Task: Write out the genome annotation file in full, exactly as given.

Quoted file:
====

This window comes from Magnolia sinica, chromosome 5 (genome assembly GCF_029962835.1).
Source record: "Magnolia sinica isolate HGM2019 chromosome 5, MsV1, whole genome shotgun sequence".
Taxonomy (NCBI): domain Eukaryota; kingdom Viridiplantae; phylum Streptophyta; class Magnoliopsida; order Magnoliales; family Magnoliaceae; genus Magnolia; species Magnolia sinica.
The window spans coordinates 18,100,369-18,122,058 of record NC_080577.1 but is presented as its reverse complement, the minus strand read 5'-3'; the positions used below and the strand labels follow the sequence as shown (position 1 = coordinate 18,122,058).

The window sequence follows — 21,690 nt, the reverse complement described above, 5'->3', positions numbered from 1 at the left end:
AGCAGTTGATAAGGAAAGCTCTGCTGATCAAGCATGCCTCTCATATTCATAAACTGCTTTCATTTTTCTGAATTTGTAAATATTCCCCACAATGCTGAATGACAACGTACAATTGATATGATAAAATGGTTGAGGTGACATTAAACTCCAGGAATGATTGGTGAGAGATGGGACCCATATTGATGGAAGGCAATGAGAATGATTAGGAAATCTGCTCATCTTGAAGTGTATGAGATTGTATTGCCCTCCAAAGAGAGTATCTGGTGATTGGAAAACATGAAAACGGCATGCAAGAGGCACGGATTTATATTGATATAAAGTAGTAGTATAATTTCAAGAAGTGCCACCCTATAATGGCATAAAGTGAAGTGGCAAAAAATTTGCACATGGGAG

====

This window comes from Magnolia sinica, chromosome 5 (genome assembly GCF_029962835.1).
Source record: "Magnolia sinica isolate HGM2019 chromosome 5, MsV1, whole genome shotgun sequence".
Taxonomy (NCBI): domain Eukaryota; kingdom Viridiplantae; phylum Streptophyta; class Magnoliopsida; order Magnoliales; family Magnoliaceae; genus Magnolia; species Magnolia sinica.
The window spans coordinates 18,100,369-18,122,058 of record NC_080577.1 but is presented as its reverse complement, the minus strand read 5'-3'; the positions used below and the strand labels follow the sequence as shown (position 1 = coordinate 18,122,058).

The window sequence follows — 21,690 nt, the reverse complement described above, 5'->3', positions numbered from 1 at the left end:
AGCAGTTGATAAGGAAAGCTCTGCTGATCAAGCATGCCTCTCATATTCATAAACTGCTTTCATTTTTCTGAATTTGTAAATATTCCCCACAATGCTGAATGACAACGTACAATTGATATGATAAAATGGTTGAGGTGACATTAAACTCCAGGAATGATTGGTGAGAGATGGGACCCATATTGATGGAAGGCAATGAGAATGATTAGGAAATCTGCTCATCTTGAAGTGTATGAGATTGTATTGCCCTCCAAAGAGAGTATCTGGTGATTGGAAAACATGAAAACGGCATGCAAGAGGCACGGATTTATATTGATATAAAGTAGTAGTATAATTTCAAGAAGTGCCACCCTATAATGGCATAAAGTGAAGTGGCAAAAAATTTGCACATGGGAG